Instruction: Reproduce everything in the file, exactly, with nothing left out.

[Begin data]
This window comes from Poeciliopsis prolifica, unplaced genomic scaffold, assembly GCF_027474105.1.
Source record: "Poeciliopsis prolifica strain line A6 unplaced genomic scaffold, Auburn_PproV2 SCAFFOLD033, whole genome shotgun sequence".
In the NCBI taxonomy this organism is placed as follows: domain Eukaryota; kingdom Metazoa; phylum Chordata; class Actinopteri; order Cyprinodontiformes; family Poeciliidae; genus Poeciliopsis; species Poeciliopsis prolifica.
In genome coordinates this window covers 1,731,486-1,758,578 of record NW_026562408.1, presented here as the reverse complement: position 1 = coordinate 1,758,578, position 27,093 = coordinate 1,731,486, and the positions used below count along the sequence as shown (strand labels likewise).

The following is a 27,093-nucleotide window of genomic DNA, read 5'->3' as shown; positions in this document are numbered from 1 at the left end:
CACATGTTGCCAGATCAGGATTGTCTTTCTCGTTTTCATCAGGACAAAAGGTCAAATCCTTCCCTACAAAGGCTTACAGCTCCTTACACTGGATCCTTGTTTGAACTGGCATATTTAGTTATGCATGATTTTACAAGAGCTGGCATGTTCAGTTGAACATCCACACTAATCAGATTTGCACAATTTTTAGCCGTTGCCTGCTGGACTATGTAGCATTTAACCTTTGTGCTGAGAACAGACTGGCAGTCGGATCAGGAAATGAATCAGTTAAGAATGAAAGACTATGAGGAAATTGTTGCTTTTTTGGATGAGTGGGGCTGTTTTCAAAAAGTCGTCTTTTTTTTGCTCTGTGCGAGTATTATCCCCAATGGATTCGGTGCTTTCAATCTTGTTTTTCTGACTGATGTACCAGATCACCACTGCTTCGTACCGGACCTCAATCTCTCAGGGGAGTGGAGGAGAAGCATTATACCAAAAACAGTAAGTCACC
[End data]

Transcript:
This window comes from Poeciliopsis prolifica, unplaced genomic scaffold, assembly GCF_027474105.1.
Source record: "Poeciliopsis prolifica strain line A6 unplaced genomic scaffold, Auburn_PproV2 SCAFFOLD033, whole genome shotgun sequence".
In the NCBI taxonomy this organism is placed as follows: domain Eukaryota; kingdom Metazoa; phylum Chordata; class Actinopteri; order Cyprinodontiformes; family Poeciliidae; genus Poeciliopsis; species Poeciliopsis prolifica.
In genome coordinates this window covers 1,731,486-1,758,578 of record NW_026562408.1, presented here as the reverse complement: position 1 = coordinate 1,758,578, position 27,093 = coordinate 1,731,486, and the positions used below count along the sequence as shown (strand labels likewise).

The following is a 27,093-nucleotide window of genomic DNA, read 5'->3' as shown; positions in this document are numbered from 1 at the left end:
CACATGTTGCCAGATCAGGATTGTCTTTCTCGTTTTCATCAGGACAAAAGGTCAAATCCTTCCCTACAAAGGCTTACAGCTCCTTACACTGGATCCTTGTTTGAACTGGCATATTTAGTTATGCATGATTTTACAAGAGCTGGCATGTTCAGTTGAACATCCACACTAATCAGATTTGCACAATTTTTAGCCGTTGCCTGCTGGACTATGTAGCATTTAACCTTTGTGCTGAGAACAGACTGGCAGTCGGATCAGGAAATGAATCAGTTAAGAATGAAAGACTATGAGGAAATTGTTGCTTTTTTGGATGAGTGGGGCTGTTTTCAAAAAGTCGTCTTTTTTTTGCTCTGTGCGAGTATTATCCCCAATGGATTCGGTGCTTTCAATCTTGTTTTTCTGACTGATGTACCAGATCACCACTGCTTCGTACCGGACCTCAATCTCTCAGGGGAGTGGAGGAGAAGCATTATACCAAAAACAGTAAGTCACC